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This article is more than 2 year old.

Failure to amend 'the large loophole' may invite regulators to boardroom, warns IndiGo's Rakesh Gangwal

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IndiGo co-founder Rakesh Gangwal has warned the airline's board that there is a real consequence of regulators stepping into the boardroom if the board does not decide to close "the large loophole" after the transition period. 

Failure to amend 'the large loophole' may invite regulators to boardroom, warns IndiGo's Rakesh Gangwal
IndiGo co-founder Rakesh Gangwal has warned the airline's board that there is a real consequence of regulators stepping into the boardroom if the board does not decide to close "the large loophole" after the transition period.
As per Gangwal, "the large loophole" indicates a situation where there is a possibility of questionable policy decisions if the number of IGE (Rahul Bhatia's InterGlobe Enterprises) group directors outnumber him and all independent directors.
"I again reiterate that I am unable to support the special resolution on the articles without closing the large loophole. The failure to pass the changes to the articles has the real consequence of regulators stepping into our boardroom," Gangwal wrote in an e-mail response to Chairman Damodaran.
It is important to recall here that Gangwal informed all board directors on August 5 via an e-mail that he won't be able to support the special resolution regarding amending articles of association for expanding board size from six to 10 as the new policy for related-party transactions and resolution for board size have not been implemented or approved by the board yet.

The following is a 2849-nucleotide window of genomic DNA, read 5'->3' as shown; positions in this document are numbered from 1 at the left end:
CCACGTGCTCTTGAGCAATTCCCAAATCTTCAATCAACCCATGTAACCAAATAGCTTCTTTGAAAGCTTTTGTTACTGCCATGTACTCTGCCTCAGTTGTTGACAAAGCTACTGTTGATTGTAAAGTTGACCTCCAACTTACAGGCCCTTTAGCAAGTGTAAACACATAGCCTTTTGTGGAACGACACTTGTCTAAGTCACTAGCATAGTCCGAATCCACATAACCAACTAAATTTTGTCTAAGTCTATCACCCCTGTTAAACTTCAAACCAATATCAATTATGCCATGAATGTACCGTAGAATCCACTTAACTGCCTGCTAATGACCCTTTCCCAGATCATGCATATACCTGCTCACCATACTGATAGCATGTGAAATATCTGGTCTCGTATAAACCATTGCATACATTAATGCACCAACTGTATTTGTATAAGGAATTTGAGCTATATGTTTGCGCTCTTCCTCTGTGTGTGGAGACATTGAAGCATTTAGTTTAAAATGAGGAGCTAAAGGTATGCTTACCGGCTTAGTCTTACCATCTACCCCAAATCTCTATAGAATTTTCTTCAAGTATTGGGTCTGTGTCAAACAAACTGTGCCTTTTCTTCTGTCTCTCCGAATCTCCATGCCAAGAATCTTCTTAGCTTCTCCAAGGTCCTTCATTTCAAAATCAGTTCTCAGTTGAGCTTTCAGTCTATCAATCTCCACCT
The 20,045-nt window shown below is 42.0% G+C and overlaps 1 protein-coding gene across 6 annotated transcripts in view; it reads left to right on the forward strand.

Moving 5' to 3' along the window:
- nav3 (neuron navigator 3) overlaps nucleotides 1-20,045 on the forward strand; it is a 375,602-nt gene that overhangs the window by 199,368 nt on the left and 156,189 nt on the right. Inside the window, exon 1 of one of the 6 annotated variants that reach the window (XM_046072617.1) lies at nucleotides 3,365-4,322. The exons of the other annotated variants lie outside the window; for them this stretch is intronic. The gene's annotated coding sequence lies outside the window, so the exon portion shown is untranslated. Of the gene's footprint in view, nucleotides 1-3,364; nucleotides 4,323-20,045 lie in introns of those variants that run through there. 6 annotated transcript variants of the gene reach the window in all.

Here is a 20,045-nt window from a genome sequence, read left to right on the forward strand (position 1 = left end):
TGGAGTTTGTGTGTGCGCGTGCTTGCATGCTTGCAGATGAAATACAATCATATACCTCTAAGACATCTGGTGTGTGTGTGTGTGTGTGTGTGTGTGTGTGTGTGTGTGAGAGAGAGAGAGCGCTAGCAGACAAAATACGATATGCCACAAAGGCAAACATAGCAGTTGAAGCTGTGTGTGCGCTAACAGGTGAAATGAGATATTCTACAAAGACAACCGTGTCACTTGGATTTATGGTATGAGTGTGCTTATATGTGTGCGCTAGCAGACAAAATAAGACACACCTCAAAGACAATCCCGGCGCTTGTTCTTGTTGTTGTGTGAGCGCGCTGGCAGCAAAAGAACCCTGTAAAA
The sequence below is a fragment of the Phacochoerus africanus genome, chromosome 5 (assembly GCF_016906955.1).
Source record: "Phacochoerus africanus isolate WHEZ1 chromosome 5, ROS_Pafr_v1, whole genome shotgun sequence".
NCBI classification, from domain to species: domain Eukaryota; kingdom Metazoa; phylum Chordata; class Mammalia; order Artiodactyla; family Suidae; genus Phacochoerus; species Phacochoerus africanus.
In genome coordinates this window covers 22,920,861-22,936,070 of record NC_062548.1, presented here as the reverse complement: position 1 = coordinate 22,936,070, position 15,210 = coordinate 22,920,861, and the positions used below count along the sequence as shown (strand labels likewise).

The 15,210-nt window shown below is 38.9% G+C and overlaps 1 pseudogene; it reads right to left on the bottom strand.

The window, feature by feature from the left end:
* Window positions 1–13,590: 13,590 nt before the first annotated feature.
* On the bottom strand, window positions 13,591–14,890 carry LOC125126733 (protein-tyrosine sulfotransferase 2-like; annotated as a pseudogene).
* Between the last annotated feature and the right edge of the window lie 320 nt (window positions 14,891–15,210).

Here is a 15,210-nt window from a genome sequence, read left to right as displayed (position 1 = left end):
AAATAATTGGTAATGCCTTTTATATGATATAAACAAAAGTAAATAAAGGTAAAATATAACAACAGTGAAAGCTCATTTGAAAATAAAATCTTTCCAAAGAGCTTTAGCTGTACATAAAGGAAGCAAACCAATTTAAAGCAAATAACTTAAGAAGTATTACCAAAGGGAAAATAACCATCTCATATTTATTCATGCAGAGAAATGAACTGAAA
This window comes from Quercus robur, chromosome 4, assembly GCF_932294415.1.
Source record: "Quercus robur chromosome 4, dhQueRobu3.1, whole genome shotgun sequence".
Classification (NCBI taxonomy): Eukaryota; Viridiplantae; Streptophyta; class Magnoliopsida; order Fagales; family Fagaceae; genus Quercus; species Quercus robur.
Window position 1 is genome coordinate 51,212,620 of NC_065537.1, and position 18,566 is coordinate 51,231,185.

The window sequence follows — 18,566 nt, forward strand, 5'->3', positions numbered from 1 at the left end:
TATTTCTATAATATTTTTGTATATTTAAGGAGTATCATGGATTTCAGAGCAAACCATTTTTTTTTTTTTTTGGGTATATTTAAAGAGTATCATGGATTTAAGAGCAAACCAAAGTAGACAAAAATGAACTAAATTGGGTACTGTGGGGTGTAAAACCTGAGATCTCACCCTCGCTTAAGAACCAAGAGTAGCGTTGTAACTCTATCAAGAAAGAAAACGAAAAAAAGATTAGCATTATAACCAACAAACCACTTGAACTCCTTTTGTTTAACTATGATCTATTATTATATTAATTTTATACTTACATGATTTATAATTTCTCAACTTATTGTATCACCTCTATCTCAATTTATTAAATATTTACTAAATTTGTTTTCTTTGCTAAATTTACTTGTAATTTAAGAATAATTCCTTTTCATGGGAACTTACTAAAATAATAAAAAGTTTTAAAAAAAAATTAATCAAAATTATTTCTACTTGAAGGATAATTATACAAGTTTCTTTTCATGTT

While Gangwal and independent director Dr Anupam Khanna have demanded the implementation of a new related party transaction (RPT) policy and circulation and approval of a resolution on board size ahead of the AGM, Chairman Damodaran has told them that these decisions will be taken after the annual general meeting (AGM), which will take place on August 27.
Gangwal said that there are no open issues regarding sequencing of independent directors and there is an agreement on contractual language for the RPT policy, the board size, the composition of board size, independent woman director and sequencing before transition period. However, there is still no agreement on closing 'the large loophole' after the transition period.
He has also questioned Chairman Damodaran's proposal to call board meetings to clear a new RPT policy and appoint an independent woman director after the AGM.
"Your sense of urgency to call these board and committee meetings after the AGM is perplexing," Gangwal wrote to Damodaran.
"Checks and balances are important, and I ask why have an independent director as chair of audit committee or even have any independent directors on listed companies--we should leave it to the fiduciary responsibilities of the promoter directors," Gangwal said in a response to comments made by Damodaran in his letter, where the chairman had called the concerns of IGE group (Rahul Bhatia's InterGlobe Enterprises) pushing through questionable decisions as unfounded.
"The fear that, in the interim, the IGE group will push through questionable decisions, does no credit to the IDs that will be on the board, or to the fiduciary responsibilities of the directors including those nominated by the IGE group," Damodaran had said in his email on August  5 to the board of directors, company secretary Sanjay Gupta and CEO Ronojoy Dutta.